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The Impact of Parental Income and Education on the Health of their Children

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  • Doyle, Orla
  • Harmon, Colm
  • Walker, Ian

Abstract

This paper investigates the robustness of recent findings on the effect of parental background on child health. We are particularly concerned with the extent to which their finding that income effects on child health are the result of spurious correlation rather than some causal mechanism. A similar argument can be made for the effect of education - if parental education and child health are correlated with some common unobservable (say, low parental time preference) then least squares estimates of the effect of parental education will be biased upwards. Moreover, it is very common for parental income data to be grouped, in which case income is measured with error and the coefficient on income will be biased towards zero and there are good reasons why the extent of bias may vary with child age. Fixed effect estimation is undermined by measurement error and here we adopt the traditional solution to both spurious correlation and measurement error and use an instrumental variables approach. Our results suggest that the income effects observed in the data are spurious.

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Paper provided by C.E.P.R. Discussion Papers in its series CEPR Discussion Papers with number 5359.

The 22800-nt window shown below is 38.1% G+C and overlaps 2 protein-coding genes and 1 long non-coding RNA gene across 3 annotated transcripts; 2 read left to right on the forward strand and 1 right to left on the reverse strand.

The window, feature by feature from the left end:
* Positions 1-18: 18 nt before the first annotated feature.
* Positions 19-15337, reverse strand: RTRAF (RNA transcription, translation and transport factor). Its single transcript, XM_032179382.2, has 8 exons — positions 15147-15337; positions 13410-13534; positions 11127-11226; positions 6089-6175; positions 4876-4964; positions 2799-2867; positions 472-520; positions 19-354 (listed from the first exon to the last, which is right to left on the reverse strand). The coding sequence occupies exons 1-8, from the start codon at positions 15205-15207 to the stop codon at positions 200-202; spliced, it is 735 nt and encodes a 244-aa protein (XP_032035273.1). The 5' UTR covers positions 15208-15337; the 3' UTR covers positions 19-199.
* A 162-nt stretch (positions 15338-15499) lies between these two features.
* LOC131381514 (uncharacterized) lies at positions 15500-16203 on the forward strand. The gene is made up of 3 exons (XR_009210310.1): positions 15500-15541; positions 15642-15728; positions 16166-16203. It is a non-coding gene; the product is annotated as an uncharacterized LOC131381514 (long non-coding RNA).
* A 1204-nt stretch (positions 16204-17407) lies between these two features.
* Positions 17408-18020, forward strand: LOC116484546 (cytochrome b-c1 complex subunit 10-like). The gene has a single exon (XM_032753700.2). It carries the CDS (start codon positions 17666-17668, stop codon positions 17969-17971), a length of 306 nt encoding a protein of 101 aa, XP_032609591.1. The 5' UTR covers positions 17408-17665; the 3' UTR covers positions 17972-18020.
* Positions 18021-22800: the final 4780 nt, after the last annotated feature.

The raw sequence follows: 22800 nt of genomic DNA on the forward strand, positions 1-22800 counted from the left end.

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Date of creation: Dec 2005
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Handle: RePEc:cpr:ceprdp:5359

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Keywords: child health; intergenerational transmission;

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References

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Citations

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Cited by:
  1. Doyle, Orla & Harmon, Colm & Walker, Ian, 2007. "The Impact of Parental Income and Education on Child Health : Further Evidence for England," The Warwick Economics Research Paper Series (TWERPS) 788, University of Warwick, Department of Economics.
  2. Magda, Iga & Bukowski, Maciej & Buchholz, Sonia & Lewandowski, Piotr & Chrostek, Paweł & Kamińska, Agnieszka & Lis, Maciej & Potoczna, Monika & Myck, Michał & Kundera, Michał & Oczkowska, Monika, 2013. "Employment in Poland 2011 - Poverty and jobs," MPRA Paper 50185, University Library of Munich, Germany.
  3. Maarten Lindeboom & Ana Llena Nozal & Bas van der Klaauw, 2006. "Parental Education and Child Health: Evidence from a Schooling Reform," Tinbergen Institute Discussion Papers 06-109/3, Tinbergen Institute.
  4. Doyle, Orla & Harmon, Colm P. & Walker, Ian, 2005. "The Impact of Parental Income and Education on the Health of their Children," IZA Discussion Papers 1832, Institute for the Study of Labor (IZA).
  5. V. Albouy & L. Lequien, 2007. "Education and health," Documents de Travail de la DESE - Working Papers of the DESE g2007-02, Institut National de la Statistique et des Etudes Economiques, DESE.
  6. Braakmann, Nils, 2011. "The causal relationship between education, health and health related behaviour: Evidence from a natural experiment in England," Journal of Health Economics, Elsevier, vol. 30(4), pages 753-763, July.
  7. Albouy, Valerie & Lequien, Laurent, 2009. "Does compulsory education lower mortality?," Journal of Health Economics, Elsevier, vol. 28(1), pages 155-168, January.
  8. Eriksson, Tor & Bratsberg, Bernt & Raaum, Oddbjørn, 2005. "Earnings persistence across generations: Transmission through health?," Memorandum 35/2005, Oslo University, Department of Economics.

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